|Need a spare tire?|
I made it to the McConnell SRA campground just as night was falling. It is not totally obvious how to get there from the freeway - the route the website lists is unmarked and I had to stop some locals to get directions. It is, though, a lovely campground in a wooded area with nice bathrooms. This tiny oasis is in the midst of giant commercial orchards. I heard owls hooting as I walked around the campground after dark, before turning in, then I heard farmhouse dogs barking in the distance and the sound of diesel engines driving irrigation pumps for most of the night at just the right frequency to be disturbing. I used my earplugs.
I had an appointment with Terry at FWC at around noon, so had time to walk around the park before heading up the freeway to Sacramento then to Woodland.
|My campsite. I was the only occupant of the park. Trees were just getting some autumn color.|
|Merced River at McConnell SRA where there are picnic tables and a little beach.|
|Immature Golden-crowned Sparrow in the bushes along the river.|
I stopped at the REI in Sacramento to pick up a copy of the Benchmark Road & Recreation Atlas for California that I hadn't been able to get in New Mexico, had lunch, and proceeded to FWC in the nearby town of Woodland.
I turned over the truck and camper to the folks at FWC to have them look at the flickering lights and Terry gave me a tour of the factory floor. It was interesting to see all the campers in various stages of completion, but I didn't take any photos. I also toured their "floor models." I really liked the front dinette Fleet, but my traditional side sofa is probably more practical for me. FWC was able to observe the flickering lights, but was unable to come up with a fix on the spot. They promise to figure it out and let me know.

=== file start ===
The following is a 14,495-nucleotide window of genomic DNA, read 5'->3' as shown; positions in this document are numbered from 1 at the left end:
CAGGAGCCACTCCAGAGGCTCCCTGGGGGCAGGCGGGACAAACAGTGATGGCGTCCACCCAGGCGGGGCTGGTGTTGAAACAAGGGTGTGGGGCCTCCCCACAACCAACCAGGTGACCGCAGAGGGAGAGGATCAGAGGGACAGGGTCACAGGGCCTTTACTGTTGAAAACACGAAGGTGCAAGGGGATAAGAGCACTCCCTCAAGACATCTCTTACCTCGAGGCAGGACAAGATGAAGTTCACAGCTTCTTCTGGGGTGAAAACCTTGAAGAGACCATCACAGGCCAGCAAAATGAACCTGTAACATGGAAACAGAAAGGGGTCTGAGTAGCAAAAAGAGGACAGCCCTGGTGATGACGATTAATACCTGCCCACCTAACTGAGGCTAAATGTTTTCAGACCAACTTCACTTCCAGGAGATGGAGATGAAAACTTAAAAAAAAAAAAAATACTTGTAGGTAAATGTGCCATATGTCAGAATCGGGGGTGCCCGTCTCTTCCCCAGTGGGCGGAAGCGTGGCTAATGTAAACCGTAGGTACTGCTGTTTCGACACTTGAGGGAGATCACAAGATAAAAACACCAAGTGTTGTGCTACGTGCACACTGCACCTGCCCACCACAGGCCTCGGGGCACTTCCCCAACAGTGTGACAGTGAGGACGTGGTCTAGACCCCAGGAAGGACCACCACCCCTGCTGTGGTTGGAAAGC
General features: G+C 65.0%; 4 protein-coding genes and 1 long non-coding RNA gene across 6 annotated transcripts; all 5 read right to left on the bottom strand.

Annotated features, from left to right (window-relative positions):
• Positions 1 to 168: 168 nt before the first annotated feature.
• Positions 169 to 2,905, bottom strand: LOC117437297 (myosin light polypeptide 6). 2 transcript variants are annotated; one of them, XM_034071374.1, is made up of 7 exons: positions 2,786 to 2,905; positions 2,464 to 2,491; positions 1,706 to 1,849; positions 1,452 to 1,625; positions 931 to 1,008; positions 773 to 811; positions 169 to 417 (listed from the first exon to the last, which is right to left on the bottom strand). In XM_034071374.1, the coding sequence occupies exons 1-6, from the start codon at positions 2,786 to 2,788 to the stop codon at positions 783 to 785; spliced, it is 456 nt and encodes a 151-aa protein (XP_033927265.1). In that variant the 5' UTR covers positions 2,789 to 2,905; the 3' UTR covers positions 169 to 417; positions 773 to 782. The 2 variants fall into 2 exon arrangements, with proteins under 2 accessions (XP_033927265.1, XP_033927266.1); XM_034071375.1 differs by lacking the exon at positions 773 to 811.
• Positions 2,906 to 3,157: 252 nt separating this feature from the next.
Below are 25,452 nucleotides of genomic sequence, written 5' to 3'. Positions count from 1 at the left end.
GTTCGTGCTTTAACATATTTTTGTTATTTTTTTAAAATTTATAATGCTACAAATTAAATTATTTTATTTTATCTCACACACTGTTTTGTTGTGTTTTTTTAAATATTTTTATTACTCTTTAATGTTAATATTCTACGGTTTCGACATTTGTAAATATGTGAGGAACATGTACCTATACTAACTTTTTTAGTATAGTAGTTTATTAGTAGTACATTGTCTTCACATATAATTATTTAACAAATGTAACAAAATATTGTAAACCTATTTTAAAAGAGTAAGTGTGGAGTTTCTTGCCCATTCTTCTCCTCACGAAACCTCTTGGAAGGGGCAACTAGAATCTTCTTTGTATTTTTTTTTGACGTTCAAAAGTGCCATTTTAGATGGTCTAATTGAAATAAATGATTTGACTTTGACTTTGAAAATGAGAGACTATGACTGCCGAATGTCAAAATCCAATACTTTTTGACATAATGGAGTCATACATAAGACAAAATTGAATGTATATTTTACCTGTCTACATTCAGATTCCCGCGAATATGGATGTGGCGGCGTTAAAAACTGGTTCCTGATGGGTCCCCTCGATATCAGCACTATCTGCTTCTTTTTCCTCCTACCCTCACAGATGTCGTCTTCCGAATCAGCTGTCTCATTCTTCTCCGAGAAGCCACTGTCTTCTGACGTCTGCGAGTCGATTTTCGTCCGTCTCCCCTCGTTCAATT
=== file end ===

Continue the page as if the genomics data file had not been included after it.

From the factory I headed to Berkeley where I would stay for a few days with my friend Eric.
Eric drove us into San Francisco where we walked around Chinatown and the North Beach and Broadway areas. We then drove over to Fisherman's Wharf where we did a little more sightseeing. I was disappointed the shutdown kept us from visiting the Maritime Museum. Photos in a subsequent post.
|California St., San Francisco|
This was a relaxing day with my friend Eric. We took in a few sights around Berkeley, but mostly just enjoyed visiting and catching up. We discovered that UC's Lawrence Hall of Science is intended for children (they refunded our not insubstantial entrance fee once we figured this out - why they wouldn't mention that to two adult men upon entering, I don't know.) Eric grew up in Berkeley, so he showed me his old neighborhood and we visited the lovely gardens at the Blake House, the former residence of the President of Cal Berkeley, and now a teaching facility for the UC Landscape Architecture and Environmental Planning department.